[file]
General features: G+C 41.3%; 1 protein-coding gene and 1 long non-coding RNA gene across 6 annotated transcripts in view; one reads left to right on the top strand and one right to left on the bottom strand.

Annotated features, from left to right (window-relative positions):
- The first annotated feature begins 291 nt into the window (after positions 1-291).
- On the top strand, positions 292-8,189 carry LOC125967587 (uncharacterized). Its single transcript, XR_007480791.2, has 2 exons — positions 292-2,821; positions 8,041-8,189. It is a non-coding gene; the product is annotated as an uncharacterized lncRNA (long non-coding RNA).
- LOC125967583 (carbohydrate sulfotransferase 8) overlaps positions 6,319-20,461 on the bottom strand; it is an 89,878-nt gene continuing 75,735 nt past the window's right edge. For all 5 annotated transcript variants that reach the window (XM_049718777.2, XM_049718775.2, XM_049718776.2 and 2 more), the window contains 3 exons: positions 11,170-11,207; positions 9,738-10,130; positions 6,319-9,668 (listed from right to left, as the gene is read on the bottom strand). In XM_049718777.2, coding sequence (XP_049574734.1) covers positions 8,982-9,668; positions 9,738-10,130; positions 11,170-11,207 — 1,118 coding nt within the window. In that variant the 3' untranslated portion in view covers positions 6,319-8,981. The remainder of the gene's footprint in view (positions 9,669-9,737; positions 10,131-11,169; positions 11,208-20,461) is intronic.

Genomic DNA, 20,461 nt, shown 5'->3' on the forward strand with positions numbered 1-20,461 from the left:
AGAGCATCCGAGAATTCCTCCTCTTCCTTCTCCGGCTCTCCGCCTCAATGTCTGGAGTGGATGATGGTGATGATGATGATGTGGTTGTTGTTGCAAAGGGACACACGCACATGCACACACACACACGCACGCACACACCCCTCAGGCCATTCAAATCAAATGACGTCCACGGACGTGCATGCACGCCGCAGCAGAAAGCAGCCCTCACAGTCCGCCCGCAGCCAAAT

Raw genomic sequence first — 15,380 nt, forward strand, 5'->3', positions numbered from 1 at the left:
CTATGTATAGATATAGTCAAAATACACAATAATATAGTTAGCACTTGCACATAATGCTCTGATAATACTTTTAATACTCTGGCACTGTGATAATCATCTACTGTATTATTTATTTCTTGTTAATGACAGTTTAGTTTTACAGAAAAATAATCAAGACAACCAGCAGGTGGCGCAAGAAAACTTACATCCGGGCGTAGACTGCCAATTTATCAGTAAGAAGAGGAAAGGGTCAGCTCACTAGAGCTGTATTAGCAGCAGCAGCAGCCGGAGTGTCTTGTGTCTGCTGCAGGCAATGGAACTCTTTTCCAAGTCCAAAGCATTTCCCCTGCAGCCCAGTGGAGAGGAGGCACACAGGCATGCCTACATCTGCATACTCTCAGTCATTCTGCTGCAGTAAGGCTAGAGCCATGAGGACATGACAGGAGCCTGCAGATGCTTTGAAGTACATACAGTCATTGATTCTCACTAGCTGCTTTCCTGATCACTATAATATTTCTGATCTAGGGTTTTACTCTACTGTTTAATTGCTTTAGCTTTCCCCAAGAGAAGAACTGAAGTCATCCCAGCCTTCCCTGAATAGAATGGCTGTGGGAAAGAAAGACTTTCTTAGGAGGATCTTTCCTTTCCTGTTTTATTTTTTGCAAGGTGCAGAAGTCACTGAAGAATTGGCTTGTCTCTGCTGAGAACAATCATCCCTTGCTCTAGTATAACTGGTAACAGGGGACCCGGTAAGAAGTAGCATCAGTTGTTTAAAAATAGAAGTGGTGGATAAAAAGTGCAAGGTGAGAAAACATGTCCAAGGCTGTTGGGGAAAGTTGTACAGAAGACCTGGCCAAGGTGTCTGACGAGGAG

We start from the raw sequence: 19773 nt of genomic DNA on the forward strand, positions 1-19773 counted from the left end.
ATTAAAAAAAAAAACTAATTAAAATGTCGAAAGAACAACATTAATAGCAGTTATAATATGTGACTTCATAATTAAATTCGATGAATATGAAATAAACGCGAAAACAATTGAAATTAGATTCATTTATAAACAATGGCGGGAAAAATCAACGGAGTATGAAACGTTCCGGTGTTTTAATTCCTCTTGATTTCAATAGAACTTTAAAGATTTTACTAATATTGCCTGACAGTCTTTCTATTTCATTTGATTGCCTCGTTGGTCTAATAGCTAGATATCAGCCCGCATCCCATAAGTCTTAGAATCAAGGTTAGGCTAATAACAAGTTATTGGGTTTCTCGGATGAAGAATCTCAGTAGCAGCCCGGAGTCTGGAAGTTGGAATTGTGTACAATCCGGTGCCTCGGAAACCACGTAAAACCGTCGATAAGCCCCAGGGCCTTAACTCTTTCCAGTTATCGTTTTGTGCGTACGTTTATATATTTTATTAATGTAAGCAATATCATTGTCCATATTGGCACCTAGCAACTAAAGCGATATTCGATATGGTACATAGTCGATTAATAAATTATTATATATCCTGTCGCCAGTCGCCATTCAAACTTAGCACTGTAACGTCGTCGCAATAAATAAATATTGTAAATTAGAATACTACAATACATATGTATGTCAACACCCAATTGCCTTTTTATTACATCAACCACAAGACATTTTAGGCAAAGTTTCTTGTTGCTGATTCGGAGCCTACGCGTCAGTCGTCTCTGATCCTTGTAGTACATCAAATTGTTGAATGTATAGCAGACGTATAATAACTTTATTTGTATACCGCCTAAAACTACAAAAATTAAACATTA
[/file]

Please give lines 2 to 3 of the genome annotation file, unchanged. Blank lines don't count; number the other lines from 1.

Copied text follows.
Annotated features, from left to right (window-relative positions):
- The first annotated feature begins 291 nt into the window (after positions 1-291).